We ‘modern day Mormons’ seem to be starving our spiritual side by filling them with empty calories. The rich feast of the knowledge and wisdom of God awaits them who diligently seek these principles and strive to ingest the mysteries.
What think ye?
I would like to point you to another blog that I enjoy. Torahbytes is a blog and email produced along the theme of Messianic Judaism. I regularly find an interesting perspective from the author, Alan Gilman.
This week’s post is entitled “Some Things Only You Can Carry” and presents the idea that we should only be responsible for the things that God has placed upon us. In referring to the earlier Jewish nation, he said:
“The religious leaders of those days had piled all sorts of extra responsibilities upon the people, far more than they were able to bear. Yeshua had come to restore right relationship with God, which included removing all sorts of unnecessary burdens from our lives.”
I resonate very strongly with that statement and find that it is equally applicable to the Mormon culture. So many items have been added to our ‘to do’ list that we can hardly manage it in our lives. Between callings, home/visiting teaching, carting kids to Mutual, doing genealogy and temple work, etc., our lives represent many burdens placed there by our religious leaders in the name of God. How many of them are really placed there by our Father? I would suggest that the core of what He asks us to do is:
“Repent and come unto Christ…”
Laying on all the busy work only distracts us from the key burden placed upon us – to come to know our Savior.
I encourage you to check out the Torahblogs site. Sign up for his weekly emails and donate if you can.
What think ye?
The scene is the courtroom. A witness takes the stand and, under oath, recites their story. The court process allows the witness to speak specifically to events that they personally viewed or participated in. There is a quick objection launched when the discussion strays into areas that do not represent fact but may represent personal opinion or second hand conversation. The testimony of the person on the stand is constrained only to those aspects of the examination that are personally experienced by the witness. There is no room for supposition or nuance or the words of others. As such, a testimony is considered valid only for those things that were experienced. No extension is to be allowed.
If our personal testimony were to be called upon in a court of law, what would we be able to say? How much of our ‘testimony’ of things spiritual is based on only the facts, not on opinion or the words of others?
As parents, we take pride in our children’s participation in the Sunday testimony meeting ritual. These children and youth line up and speak of knowledge of the truth of the church, or of the knowledge of the prophet, and other socially correct statements. Would these be accepted in a court of law? I think not. Are they potentially damaging when the child is old enough to see through the pageantry of testimony meeting? Does it represent a mockery when one speaks of knowledge of elements of our religion when there is no basis for that so-called knowledge?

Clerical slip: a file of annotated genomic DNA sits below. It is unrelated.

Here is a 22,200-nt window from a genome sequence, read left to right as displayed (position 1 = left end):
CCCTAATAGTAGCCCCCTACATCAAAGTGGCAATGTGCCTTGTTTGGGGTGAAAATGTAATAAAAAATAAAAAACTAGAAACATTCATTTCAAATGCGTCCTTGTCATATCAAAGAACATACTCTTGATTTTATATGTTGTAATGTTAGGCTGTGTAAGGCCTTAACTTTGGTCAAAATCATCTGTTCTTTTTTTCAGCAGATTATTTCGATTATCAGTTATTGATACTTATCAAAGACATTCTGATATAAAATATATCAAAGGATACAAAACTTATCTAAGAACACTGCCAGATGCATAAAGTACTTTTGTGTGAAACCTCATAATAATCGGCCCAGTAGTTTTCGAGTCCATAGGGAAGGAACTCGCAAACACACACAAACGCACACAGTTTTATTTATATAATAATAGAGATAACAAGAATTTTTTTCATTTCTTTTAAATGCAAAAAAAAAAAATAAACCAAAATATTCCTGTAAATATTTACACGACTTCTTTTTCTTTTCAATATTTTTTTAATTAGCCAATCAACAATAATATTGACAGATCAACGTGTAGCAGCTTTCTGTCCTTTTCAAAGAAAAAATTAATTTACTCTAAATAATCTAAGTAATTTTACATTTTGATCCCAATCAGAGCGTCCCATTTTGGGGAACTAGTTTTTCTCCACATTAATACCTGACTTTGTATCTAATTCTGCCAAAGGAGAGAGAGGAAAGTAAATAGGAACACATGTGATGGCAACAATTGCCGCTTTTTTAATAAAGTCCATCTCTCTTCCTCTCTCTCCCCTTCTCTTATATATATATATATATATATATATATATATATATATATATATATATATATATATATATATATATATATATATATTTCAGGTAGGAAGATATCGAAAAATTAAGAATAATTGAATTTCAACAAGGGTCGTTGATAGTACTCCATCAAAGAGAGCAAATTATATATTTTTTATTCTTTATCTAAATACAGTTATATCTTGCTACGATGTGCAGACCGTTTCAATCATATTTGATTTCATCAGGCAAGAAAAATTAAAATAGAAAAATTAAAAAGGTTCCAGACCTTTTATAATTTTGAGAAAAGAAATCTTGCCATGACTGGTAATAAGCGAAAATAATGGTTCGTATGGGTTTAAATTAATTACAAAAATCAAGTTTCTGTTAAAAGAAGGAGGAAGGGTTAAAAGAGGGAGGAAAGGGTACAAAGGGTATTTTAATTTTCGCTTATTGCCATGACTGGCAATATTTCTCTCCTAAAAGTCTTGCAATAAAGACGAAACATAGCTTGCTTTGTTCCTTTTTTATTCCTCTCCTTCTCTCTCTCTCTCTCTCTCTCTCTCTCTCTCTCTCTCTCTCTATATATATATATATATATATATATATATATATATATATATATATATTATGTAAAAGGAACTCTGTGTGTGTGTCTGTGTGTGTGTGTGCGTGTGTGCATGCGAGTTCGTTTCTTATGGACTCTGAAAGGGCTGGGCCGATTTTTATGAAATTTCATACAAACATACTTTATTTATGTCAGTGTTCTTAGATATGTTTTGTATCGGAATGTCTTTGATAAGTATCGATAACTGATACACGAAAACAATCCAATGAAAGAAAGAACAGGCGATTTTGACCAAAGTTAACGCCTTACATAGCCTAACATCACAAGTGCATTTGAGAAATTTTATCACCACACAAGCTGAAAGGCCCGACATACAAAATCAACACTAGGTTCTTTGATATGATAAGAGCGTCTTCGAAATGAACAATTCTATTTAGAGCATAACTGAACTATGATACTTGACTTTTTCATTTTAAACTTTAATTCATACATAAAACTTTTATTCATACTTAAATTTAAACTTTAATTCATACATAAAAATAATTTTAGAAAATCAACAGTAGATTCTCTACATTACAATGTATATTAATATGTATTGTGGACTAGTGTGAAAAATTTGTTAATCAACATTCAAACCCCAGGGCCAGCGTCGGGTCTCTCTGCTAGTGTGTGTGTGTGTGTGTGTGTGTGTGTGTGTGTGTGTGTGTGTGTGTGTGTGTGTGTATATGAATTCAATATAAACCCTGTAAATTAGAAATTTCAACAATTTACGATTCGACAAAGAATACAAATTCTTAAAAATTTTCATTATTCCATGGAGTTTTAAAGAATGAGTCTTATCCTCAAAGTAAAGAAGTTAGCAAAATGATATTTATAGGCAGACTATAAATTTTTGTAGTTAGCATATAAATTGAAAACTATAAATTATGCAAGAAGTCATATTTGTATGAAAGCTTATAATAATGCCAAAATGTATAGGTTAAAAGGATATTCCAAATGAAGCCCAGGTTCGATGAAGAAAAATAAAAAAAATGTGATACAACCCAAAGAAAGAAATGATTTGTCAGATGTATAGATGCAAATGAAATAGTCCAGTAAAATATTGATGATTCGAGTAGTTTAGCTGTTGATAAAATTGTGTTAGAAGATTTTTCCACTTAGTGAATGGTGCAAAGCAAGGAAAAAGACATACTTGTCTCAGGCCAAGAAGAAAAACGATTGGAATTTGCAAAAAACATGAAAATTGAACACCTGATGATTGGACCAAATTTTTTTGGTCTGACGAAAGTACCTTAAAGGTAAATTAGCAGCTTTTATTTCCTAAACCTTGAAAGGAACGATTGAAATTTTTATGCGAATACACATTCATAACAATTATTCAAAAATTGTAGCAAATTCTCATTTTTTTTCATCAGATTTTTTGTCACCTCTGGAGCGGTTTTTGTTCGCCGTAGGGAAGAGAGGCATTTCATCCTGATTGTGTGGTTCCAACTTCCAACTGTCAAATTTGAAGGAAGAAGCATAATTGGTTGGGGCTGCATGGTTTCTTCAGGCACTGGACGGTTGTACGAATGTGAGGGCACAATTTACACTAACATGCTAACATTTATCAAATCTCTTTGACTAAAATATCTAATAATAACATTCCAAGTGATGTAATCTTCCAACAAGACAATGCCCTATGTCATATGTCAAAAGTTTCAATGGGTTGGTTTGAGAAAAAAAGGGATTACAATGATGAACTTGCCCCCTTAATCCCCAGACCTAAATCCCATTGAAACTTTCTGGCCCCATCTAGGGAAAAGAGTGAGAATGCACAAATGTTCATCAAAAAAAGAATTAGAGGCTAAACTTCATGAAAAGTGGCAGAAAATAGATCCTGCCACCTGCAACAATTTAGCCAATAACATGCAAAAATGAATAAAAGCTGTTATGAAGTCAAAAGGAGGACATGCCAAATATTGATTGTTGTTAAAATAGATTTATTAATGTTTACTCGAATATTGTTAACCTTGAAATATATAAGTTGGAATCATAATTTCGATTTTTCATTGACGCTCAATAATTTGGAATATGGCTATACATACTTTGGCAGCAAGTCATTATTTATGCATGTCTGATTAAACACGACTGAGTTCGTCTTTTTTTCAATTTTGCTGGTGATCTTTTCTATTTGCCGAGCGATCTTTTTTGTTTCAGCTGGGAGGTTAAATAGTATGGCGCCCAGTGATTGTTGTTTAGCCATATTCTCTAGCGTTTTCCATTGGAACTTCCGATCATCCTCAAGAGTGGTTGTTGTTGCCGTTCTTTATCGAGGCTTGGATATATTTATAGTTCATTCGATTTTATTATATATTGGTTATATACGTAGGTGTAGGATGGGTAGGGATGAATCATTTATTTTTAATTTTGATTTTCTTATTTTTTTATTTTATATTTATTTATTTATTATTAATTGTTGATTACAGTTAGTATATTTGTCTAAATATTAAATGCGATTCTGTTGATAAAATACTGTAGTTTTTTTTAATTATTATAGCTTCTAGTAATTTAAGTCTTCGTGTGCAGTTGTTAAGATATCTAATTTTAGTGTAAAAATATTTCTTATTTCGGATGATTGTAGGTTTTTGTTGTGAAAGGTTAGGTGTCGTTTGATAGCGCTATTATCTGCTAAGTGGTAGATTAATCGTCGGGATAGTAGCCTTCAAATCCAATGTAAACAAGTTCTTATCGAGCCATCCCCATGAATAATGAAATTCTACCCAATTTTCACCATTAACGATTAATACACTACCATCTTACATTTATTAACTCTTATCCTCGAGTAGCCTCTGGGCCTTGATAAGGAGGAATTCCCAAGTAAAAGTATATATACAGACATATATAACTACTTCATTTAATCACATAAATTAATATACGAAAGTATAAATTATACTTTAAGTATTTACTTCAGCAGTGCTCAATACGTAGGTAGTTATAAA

I equate this misdirected practice to the somewhat insidious misrepresentation of the social characters touted around Christmas and Easter. How many children log the information regarding the validity of a person called Santa Claus when the truth is known and later, perhaps unconsciously, question the truth of other ‘characters’ spoken of by their parents and others.
Would a testimony of the Book of Mormon automatically define validity of the current church?
It has been preached from the pulpit and used by missionaries for decades – the idea that sets our faith up as a row of dominoes. If we gain a testimony of the Book of Mormon, it automatically means the church is true. Since the church is true, then President Monson is a prophet, etc.
I don’t think it is supposed to work that way. We should strive to gain a testimony of every aspect of our religion that is important to us. From my personal experience, a testimony of the Book of Mormon is just that, a testimony that God inspired Joseph Smith to re-introduce the fulness of the gospel in written form. I do not draw any extension from that confirmation to the circumstances we find ourselves in today. In fact, if the Book of Mormon is the inspired word of God, then we should be asking some strong questions about the church. Does ‘all is well’ ring a bell?
Each step we take on our spiritual journey should be done with purpose and commitment. Confirmation of the precepts and practices of the religion the restoration has become should be sought by each of the adherents. As Paul stated in 1 Thessalonians, chapter 5, verse 6:
“Prove all things; hold fast that which is good.”
I do not wish to build my testimony on an ice berg, where I can only see 10% of what is going on. There is much more below the surface that must be discovered. I continue to ‘prove all things.’ I strive to subject each aspect of my spiritual path to analysis and cross-examination. I must build my testimony brick by brick as they have been formed in the furnace of the personal revelation I desire to receive from God. Not all these ‘bricks” make it into the structure of my faith but those that do have withstood the challenge.
What think ye?